by Anthony Barne, edited by Charles Barne,
Barnsley, Eng.: Pen & Sword / Philadelphia: Casemate, 2019. Pp. xvi, 324+.
Illus., maps, appends. $49.95. ISBN: 1526759705
A Personal Window on the War
The scion of an upper class British family, Anthony Barne (1906-1996) followed family tradition – his father had died in the Great War – and joined the British Army. With war clouds looming, shortly before the outbreak of World War II, he began a diary which he maintained faithfully through the entire war.
During which Barne rose to command the 4th Hussars, of which Churchill was a veteran and honorary colonel, and Churchill frequently corresponded with Barne, checking up on “his” regiment and its wartime experiences. Barne saw front line service and staff duty in North Africa and Italy.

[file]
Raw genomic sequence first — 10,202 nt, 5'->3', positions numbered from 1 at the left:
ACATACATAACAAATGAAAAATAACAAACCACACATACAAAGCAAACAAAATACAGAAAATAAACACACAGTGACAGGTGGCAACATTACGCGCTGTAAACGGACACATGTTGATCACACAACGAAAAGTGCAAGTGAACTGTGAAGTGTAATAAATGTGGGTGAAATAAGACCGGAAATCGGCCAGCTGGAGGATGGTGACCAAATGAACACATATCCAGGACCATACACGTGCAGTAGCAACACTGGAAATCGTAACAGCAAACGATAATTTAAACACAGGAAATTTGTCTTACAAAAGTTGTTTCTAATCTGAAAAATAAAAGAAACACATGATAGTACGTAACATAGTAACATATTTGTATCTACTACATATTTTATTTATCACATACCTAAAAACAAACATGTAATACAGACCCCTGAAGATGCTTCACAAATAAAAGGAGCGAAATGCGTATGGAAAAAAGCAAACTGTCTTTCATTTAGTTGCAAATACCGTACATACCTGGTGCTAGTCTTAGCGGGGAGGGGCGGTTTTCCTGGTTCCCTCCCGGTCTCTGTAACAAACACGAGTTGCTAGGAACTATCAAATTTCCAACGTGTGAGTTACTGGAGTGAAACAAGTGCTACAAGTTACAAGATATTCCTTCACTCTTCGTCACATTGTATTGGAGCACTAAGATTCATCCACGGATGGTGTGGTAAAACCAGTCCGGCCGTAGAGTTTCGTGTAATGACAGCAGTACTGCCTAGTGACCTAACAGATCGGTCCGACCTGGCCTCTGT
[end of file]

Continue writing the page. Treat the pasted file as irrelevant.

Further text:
Barne’s diary offers a wonderful window into the war as experienced by an upper class Briton. His view of how the war was going often changed from day to day, reflecting the on-the-ground, here-and-now character of his entries, which covered the war on an almost daily basis, and which he does not appear to have edited or “corrected” at all. Barne often comments about commanders and soldiers and politicians, weapons, personal finances, the enemy, Britain’s allies, his efforts to maintain contact with his wife and their infant and more.
Churchill’s Colonel throws interesting light on life and soldiering in the British Army during the Second World War.
Note: Churchill’s Colonel is also available in several e-editions.
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